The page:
Feeding Tomato and Broccoli Powders Enriched with Bioactives Improves Bioactivity Markers in Rats

Feeding Tomato and Broccoli Powders Enriched with Bioactives Improves Bioactivity Markers in Rats

J Agric Food Chem. 2009 Aug 3.

Liu AG, Volker SE, Jeffery EH, Erdman JW.

Division of Nutritional Sciences and Department of Food Science and Human Nutrition, 905 South Goodwin Avenue, University of Illinois at Urbana-Champaign, Urbana, Illinois 61801.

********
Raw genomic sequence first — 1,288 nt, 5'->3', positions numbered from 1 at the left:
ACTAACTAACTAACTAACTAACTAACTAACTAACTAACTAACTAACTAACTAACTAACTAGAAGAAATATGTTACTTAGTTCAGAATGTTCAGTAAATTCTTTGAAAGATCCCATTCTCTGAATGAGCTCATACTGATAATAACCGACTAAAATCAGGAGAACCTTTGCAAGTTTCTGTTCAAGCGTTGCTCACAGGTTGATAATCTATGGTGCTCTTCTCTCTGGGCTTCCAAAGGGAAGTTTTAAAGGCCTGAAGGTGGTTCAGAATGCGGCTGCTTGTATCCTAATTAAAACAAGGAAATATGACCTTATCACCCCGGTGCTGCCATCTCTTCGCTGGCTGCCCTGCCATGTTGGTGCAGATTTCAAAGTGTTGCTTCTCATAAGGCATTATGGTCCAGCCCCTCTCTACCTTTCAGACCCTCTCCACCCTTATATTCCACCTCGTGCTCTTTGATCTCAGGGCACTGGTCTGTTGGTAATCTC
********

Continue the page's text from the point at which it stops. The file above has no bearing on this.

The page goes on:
Many studies have evaluated the cancer -preventive potential of individual bioactives from tomatoes and broccoli, but few have examined them within the context of a whole food. Male Copenhagen rats were fed diets containing 10% standard tomato powder, tomato enriched with lycopene or total carotenoids, standard broccoli floret, broccoli sprouts, or broccoli enriched with indole glucosinolates or selenium for 7 days. All broccoli diets increased the activity of colon quinone reductase (NQO1). Indole glucosinolate-enriched broccoli and selenium-enriched broccoli increased hepatic NQO1 and cytochrome P450 1A activity (P < 0.05). Standard broccoli and lycopene-enriched tomato diets down-regulated prostatic glutathione S-transferase P1 mRNA expression. Different tomato diets resulted in altered hepatic accumulation of lycopene, phytofluene, and phytoene. These results demonstrate that the bioactive content of vegetables affects both tissue content of bioactives and activity of detoxification enzymes. Enhancing bioactive content of tomatoes and broccoli may enhance efficacy in the prevention of prostate cancer.